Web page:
variables equal to numbers that can be used for settings in an array.*/

        
    cout << "Enter position of created unit (Y,X)(Y-X)(Y X): ";
        
    cin  >> pause;            // *************** I don't know why this works, more testing to be done tomorrow
        
    gets(input);            // without it "gets" will not work ********************************************* 

        
    if(pause != 0)
        {
            
    cout << "Ivalid input" << endl;
            
    CreateUnit();
        }
        
        
    tokenOne strtok(inputdelimiters);
        
    tokenTwo strtok(NULLdelimiters);

        if(*
    tokenOne <= 85)        // converts to array equivilent of the ASCII letter (IE A converted to 0 for position 1)
            
    CreateY = *tokenOne 65;
        else
            
    CreateY = *tokenOne 97;

        
    /* I use strtod here to take out the int from tokentwo.  Using strtod on the
        pointer allows us to remove the actual number and place it into an int.  Other-
        wise you would be stuck just trying to use the first digit of the number since
        strtok sets each char in the string to one digit, so if tokentwo took in '10'
        you would only have access to the number '1' since the '1' and the '0' are in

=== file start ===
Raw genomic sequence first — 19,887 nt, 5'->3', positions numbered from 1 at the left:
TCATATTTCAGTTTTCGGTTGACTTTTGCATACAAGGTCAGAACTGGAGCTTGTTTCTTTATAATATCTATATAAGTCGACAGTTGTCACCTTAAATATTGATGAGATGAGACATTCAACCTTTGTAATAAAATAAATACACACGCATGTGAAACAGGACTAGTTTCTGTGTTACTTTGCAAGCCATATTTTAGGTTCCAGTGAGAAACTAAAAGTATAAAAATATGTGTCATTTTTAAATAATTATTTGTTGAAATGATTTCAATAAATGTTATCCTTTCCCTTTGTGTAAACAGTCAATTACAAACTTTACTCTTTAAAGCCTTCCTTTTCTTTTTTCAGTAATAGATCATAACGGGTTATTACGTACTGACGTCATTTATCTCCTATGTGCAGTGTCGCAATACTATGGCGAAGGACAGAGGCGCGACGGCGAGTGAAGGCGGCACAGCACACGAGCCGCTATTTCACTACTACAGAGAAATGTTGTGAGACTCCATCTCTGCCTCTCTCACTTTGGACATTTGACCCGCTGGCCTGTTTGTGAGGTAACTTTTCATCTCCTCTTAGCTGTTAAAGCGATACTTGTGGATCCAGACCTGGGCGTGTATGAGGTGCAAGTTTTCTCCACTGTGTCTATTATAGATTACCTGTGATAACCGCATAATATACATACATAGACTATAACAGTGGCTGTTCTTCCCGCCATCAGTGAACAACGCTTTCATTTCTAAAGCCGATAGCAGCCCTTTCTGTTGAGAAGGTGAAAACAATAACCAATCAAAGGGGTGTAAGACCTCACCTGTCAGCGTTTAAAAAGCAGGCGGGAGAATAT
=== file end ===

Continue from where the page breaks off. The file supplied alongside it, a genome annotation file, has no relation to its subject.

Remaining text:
their own section of memory of the array.  These can be printed with %s, but
        you can't actually use the value itself. */

        
    CreateX strtod(tokenTwo, &point);
        
    CreateX--;

        if (
    CreateY || CreateY 19 || CreateX || CreateX 19)    // ****************************
        
    {                                                                // THESE VALUES WILL NEED TO BE 
            
    cout << "Ivalid input" << endl;                                // REPLACED BY THE GRID VALUES
            
    CreateUnit();                                                // ****************************
        
    }

        
    //*********************************************************************************************
            
        
    Infrant.HP=5;            // Health values for every unit
        
    Flame.HP=5
        
    Rocket.HP=6
        
    ABuggy.HP=10
        
    Tank.HP=20
        
    Art.HP=10
        
    AHeli.HP=8
        
    Jet.HP=12
        
    Bomber.HP=15
        
    SInfran.HP=5
        
    SBuggy.HP=8

        switch ( 
    CUnit )
        {
        case 
    'I' :            // Infantry
            
    {
                array[
    CreateX][CreateY] = CUnit;
                
    HealthArray[CreateX][CreateY] = Infrant.HP Team;
                break;
            }
        case 
    'F' :            // Flame Infantry
            
    {
                array[
    CreateX][CreateY] = CUnit;
                
    HealthArray[CreateX][CreateY] = Flame.HP Team;
                break;
            }
        case 
    'R' :            // Rocket Infantry
            
    {